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Dissent at State

Hundreds of State Department officers are preparing to protest Trump's refugee ban

Hundreds of State Department officers are preparing to protest Trump’s refugee ban

Rex Tillerson has yet to be confirmed as secretary of state, but already hundreds of foreign service officers in the State Department are preparing a public demonstration of opposition to the Trump administration’s executive order temporarily banning immigrants and refugees from seven Muslim-majority countries.

The demonstration is expected to come through the State Department’s long-established dissent channel, which is reserved for people within the department to express opposition without reprisal. The officers will criticize the executive order for standing “in opposition to the core American and constitutional values that we, as federal employees, took an oath to uphold,” according to a draft of the memo obtained by LawFare.

The Trump administration dismissed such protests Monday afternoon. “They should either get with the program or they can go,” said White House spokesman Sean Spicer at the daily press briefing.

“Foreign service officers are notoriously risk-averse, and coalescing around a risky demonstration of dissent like this by our standards is notable,” one retired foreign service officer told VICE News.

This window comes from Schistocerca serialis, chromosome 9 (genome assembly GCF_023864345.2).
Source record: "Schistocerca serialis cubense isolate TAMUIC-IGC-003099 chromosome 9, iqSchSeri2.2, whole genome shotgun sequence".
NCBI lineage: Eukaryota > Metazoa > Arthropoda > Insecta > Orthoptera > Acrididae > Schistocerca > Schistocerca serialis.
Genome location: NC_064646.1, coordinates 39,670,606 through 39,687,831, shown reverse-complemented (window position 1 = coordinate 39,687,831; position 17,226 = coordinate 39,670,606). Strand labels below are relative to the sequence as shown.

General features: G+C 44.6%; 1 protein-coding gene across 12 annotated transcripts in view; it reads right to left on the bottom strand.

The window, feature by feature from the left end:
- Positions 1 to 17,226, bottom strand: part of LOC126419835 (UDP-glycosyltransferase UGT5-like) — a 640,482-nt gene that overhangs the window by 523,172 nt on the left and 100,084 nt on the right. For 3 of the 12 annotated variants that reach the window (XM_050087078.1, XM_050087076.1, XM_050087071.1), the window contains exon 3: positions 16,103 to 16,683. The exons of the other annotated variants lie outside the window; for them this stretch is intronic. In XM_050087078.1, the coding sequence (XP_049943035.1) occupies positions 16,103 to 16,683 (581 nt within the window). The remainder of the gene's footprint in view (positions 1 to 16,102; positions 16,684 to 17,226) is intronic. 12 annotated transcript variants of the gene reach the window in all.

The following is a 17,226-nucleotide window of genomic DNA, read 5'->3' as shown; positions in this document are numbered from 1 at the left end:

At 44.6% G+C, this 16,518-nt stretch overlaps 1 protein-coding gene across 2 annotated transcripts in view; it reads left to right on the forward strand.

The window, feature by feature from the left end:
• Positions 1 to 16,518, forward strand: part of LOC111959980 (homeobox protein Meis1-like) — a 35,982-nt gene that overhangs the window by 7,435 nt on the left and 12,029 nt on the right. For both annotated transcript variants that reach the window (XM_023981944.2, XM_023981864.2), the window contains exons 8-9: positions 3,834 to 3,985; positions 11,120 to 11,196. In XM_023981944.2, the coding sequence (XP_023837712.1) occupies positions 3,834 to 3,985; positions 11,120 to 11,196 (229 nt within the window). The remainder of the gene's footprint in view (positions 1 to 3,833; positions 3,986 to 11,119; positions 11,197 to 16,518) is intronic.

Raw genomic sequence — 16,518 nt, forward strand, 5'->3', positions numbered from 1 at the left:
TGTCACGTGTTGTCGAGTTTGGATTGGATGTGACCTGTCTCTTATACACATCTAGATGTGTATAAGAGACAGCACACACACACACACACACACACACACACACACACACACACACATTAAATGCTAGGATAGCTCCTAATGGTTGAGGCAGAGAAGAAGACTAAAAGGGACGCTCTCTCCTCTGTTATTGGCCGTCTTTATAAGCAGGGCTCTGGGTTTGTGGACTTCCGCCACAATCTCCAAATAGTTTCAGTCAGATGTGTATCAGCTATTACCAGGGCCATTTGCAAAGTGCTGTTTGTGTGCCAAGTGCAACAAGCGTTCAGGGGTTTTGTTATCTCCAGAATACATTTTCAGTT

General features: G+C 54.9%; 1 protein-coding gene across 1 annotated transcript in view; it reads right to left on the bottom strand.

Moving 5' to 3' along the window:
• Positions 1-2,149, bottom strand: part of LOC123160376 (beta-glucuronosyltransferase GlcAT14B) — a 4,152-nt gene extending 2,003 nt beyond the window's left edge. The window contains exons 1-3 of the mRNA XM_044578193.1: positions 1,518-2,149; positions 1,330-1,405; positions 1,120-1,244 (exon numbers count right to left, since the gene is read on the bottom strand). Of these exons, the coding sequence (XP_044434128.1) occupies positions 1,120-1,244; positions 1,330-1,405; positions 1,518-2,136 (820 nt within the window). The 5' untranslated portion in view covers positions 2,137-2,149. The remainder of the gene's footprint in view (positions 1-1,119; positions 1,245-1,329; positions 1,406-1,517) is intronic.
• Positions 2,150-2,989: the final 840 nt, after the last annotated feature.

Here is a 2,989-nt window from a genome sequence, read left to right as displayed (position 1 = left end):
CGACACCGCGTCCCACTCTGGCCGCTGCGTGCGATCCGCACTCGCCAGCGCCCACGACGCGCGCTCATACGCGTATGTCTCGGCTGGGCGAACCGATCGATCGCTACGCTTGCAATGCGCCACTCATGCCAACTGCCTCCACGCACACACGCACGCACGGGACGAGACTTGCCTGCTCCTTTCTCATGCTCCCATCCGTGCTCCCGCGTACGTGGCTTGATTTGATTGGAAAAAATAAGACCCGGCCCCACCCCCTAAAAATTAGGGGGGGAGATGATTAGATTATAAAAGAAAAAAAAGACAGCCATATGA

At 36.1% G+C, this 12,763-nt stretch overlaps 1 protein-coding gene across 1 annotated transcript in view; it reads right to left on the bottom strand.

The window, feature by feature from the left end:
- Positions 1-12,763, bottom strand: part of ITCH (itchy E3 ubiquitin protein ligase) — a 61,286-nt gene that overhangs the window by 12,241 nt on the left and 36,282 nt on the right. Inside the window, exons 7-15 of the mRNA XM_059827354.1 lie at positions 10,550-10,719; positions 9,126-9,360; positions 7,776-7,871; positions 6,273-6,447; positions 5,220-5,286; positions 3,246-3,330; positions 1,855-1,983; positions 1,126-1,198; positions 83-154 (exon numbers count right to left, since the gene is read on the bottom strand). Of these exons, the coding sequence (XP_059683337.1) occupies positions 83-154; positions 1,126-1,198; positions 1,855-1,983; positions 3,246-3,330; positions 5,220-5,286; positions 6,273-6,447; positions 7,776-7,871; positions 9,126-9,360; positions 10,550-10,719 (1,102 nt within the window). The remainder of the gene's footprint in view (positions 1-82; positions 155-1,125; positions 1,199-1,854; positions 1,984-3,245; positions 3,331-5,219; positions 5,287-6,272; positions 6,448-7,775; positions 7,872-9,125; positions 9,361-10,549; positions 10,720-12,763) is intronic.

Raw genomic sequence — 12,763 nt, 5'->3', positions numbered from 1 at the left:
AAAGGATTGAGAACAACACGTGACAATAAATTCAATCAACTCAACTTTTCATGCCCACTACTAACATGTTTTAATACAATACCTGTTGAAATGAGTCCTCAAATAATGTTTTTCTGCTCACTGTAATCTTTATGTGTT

Usually, dissent cables come from one particular mission or region, but the sheer number of foreign service officers expected to sign the document suggests the cable is attracting support from members of the State Department around the globe.

But the fury among the foreign service was not universal. “Hell, no, I’m not signing it!,” one current foreign service officer posted abroad who has been involved in the service for over seven years told VICE News. “90-120 days (or a few hours at the airport) is worth it to improve our system which has been BROKEN.”

This officer acknowledged that many if not most State Department colleagues did not support the executive order but argued they were deflecting responsibility from their own role in a visa process that is dysfunctional and in need of revamping. 

At least one former high-ranking State Department official thinks a fractured foreign service — which is often seen as full of bleeding-heart liberals — may actually be welcomed by a Trump White House.

“I would guess that ‘fractured’ is an insufficiently descriptive term,” Colonel Lawrence Wilkerson, the former chief of staff to former Secretary of State Colin Powell, replied via email to VICE News. “‘Dysfunctional’ might be better — and is likely what the Trump team, such as it is, is seeking.”

The divisions among State’s personnel could also make life harder for Tillerson if and when the Senate confirms him later this week. The former Exxon Mobil CEO has spent his career in the private sector for a company that has at times worked at odds with the department he will lead. In 2011, for example, he disrupted diplomatic relations with the Iraqi government by striking a deal with the Kurdistan region which has been trying to establish autonomy against the central government’s wishes.

But Tillerson may very well ignore the dissent as have previous administrations. Just last year, 51 State Department officers signed a dissent cable harshly criticizing Obama’s inaction amid the Syrian civil war, but Obama’s policy went unchanged.

 

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